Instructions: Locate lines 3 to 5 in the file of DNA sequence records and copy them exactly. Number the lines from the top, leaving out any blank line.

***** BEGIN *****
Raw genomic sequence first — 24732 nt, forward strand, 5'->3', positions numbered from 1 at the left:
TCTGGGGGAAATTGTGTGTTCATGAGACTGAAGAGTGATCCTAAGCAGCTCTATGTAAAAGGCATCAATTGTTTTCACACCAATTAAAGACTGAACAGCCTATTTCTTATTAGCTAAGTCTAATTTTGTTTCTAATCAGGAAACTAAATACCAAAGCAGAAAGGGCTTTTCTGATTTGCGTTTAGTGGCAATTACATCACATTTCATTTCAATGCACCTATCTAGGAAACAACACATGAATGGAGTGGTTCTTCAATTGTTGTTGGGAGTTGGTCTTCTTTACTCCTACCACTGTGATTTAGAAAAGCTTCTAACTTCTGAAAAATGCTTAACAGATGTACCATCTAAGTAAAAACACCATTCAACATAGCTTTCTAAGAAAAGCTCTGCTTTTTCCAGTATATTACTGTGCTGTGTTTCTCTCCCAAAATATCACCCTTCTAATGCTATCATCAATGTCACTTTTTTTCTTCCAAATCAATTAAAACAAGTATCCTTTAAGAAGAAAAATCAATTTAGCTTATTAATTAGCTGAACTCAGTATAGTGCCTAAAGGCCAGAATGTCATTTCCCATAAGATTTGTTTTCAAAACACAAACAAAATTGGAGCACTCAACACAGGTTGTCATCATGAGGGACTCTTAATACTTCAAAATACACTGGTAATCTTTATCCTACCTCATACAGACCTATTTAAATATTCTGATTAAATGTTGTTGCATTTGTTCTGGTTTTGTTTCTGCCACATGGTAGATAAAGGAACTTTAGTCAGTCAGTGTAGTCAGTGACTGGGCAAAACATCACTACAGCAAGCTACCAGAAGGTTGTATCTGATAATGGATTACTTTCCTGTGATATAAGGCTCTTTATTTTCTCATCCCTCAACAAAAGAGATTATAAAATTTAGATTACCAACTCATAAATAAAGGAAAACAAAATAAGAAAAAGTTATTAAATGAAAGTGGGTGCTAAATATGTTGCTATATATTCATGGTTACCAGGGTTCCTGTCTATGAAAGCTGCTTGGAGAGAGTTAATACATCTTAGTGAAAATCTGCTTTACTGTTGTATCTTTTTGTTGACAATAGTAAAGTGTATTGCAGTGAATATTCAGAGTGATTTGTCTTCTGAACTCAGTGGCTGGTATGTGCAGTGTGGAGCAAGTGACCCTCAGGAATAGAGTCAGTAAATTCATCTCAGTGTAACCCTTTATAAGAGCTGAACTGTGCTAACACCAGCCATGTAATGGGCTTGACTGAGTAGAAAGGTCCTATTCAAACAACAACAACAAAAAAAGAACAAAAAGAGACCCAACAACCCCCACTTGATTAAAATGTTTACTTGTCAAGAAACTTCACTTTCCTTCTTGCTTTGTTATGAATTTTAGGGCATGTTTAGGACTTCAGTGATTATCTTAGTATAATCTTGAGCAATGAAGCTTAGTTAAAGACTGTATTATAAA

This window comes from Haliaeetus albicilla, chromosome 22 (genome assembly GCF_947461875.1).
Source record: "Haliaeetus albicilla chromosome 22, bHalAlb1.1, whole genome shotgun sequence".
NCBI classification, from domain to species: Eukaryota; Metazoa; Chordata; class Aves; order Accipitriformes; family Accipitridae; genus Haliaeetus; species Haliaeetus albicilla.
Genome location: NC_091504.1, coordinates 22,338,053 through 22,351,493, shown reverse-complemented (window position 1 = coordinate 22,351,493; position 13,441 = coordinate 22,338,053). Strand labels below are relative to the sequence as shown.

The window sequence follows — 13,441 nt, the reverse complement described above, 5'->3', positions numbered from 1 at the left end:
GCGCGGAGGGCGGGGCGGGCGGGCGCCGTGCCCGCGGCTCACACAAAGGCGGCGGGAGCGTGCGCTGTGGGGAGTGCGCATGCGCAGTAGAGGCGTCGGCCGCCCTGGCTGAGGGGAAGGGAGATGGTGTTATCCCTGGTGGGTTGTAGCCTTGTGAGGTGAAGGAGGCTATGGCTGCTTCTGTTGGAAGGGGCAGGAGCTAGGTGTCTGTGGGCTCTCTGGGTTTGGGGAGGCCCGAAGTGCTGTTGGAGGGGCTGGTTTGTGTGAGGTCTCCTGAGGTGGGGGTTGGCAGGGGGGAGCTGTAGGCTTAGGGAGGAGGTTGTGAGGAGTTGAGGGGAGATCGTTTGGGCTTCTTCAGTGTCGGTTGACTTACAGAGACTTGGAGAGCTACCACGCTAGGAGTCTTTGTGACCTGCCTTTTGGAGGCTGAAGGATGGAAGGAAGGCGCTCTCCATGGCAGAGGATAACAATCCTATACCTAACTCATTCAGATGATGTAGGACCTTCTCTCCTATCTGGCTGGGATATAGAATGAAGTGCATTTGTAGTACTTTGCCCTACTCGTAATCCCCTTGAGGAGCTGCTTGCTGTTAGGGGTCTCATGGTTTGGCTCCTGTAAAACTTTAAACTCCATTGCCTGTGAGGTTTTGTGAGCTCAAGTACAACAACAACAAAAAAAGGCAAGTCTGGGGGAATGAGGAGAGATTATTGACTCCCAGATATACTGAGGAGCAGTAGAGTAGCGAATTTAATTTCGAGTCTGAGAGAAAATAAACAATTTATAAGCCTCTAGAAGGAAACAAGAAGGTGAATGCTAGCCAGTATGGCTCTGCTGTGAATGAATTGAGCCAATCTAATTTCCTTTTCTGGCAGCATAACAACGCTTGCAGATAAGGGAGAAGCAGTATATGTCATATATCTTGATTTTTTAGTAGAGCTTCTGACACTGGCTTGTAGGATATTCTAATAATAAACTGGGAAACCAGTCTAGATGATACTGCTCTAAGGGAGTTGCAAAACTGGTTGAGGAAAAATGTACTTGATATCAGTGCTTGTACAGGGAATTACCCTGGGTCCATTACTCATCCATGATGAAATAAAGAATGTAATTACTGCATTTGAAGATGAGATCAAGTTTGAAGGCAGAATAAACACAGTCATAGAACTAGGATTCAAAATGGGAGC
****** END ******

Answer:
This window comes from Haliaeetus albicilla, chromosome 22 (genome assembly GCF_947461875.1).
Source record: "Haliaeetus albicilla chromosome 22, bHalAlb1.1, whole genome shotgun sequence".
NCBI classification, from domain to species: Eukaryota; Metazoa; Chordata; class Aves; order Accipitriformes; family Accipitridae; genus Haliaeetus; species Haliaeetus albicilla.